imaz-athar

Imaz Athar

Imaz Athar is a senior undergraduate student at the University of Pittsburgh, double majoring in Neuroscience and Sociology. He aspires to become a physician and plans on attending medical school in Fall 2017. Imaz fell in love with the art of writing at a young age and is currently the Publisher of Pitt's undergraduate-run science magazine The Pitt Pulse. When he's not writing or keeping up with classes, Imaz enjoys running, playing basketball, watching Empire, singing (in the shower), and listening to all kinds of music.

4 Medicine & Science Podcasts to Check Out

Radiolab Radiolab is the holy grail of science podcasts. It’s consistently ranked in the top five on iTunes, and for good reason. Hosted by Jad Abumrad and Robert Krulwich, the two-time Peabody Award-winner uses sound effects and music to bring great science reporting to life. Often, Abumrad and Krulwich will invite a guest to talk about the issues and raise questions that you probably hadn’t thought to ask. If you’re interested in listening, check out these two episodes: “Update: CRISPR” and “Radiolab Extra: Henrietta Lacks.” The Show About Science The Show About Science is hosted by a six-year-old—yes, you read that right. Nate Butkus started the show when he was five years old, and he’s serious about science. In each episode, Nate invites a guest to talk about their research. For example, MIT’s Kevin Esvelt recently came on the show to talk about gene editing. The great thing about Nate’s podcast is that guests often explain things as if they were talking to a six year old (which they actually are), and this makes science much easier to understand for listeners. Nate already has the quite the following after 28 episodes—check him out on Ellen: Hidden Brain NPR’s Hidden Brain is one of my favorite podcasts. Host Shankar Vedantam uses a blend of science and storytelling to uncover how our unconscious drives our behavior. Vedantam focuses on large-scope issues such as the...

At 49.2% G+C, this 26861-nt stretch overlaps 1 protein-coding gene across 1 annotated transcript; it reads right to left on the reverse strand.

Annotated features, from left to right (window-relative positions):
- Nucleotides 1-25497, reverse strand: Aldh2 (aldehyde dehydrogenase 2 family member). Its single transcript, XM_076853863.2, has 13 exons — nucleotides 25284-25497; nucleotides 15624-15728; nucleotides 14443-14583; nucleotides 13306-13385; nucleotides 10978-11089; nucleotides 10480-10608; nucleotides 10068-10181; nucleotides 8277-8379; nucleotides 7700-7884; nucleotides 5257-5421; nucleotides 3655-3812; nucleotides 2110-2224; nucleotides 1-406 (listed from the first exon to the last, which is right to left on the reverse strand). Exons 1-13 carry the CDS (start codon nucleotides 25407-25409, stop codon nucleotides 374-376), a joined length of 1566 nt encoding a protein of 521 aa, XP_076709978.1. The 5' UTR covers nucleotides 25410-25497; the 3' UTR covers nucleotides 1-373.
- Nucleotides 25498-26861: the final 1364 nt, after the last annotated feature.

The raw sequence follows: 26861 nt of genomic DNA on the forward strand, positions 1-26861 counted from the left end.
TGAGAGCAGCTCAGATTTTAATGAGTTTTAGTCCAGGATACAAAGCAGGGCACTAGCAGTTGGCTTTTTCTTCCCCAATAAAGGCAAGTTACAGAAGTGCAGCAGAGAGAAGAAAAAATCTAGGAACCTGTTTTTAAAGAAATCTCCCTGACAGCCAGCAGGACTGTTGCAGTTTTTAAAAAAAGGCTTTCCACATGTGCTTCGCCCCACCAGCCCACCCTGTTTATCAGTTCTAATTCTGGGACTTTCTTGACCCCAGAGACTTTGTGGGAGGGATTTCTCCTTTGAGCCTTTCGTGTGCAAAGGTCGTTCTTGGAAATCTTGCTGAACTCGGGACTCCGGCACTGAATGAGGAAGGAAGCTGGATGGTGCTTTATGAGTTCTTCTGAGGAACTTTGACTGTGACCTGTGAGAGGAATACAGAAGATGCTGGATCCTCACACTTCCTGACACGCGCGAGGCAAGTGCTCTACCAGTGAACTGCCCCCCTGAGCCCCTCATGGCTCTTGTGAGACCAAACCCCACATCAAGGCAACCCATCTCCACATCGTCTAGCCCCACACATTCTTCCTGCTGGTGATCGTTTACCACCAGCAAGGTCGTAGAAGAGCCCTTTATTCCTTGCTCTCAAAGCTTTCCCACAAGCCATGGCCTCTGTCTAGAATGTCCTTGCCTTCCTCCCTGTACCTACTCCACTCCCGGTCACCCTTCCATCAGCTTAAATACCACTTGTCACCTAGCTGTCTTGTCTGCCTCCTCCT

How to Find The Best Medical School For You

With so many factors to consider when applying to medical school, it’s difficult to figure out what school is truly the best fit for you. I didn’t fully realize what I was looking for in my best fit medical school until I started interviewing. Sure, any medical school’s website will give you lots of important details, but after actually seeing the school in person and talking to students about the program, the real differences between schools begin to crystallize. So, for everyone out there who’s applying to med school, I’m going to try to make your selection process easier. Based on my experiences interviewing and interacting with med schools, here are 4 factors to consider when figuring out what med school’s the best fit for you: MD vs. DO There are two types of medical schools: MD (allopathic) and DO (osteopathic). Choosing between MD and DO will likely be the first step in your med school selection process. While both schools teach the same basic curricula, DO schools also teach osteopathic manipulative treatment (OMT). MD also schools tend to require higher GPA and MCAT scores from applicants than DO schools. MD schools may also offer additional research opportunities for their students. Despite these differences between schools, remember that one isn’t necessarily more or less than the other. Whether you attend an MD or DO school, you’ll still come out...

PODCAST: How Do We Treat Psychiatric Disorders?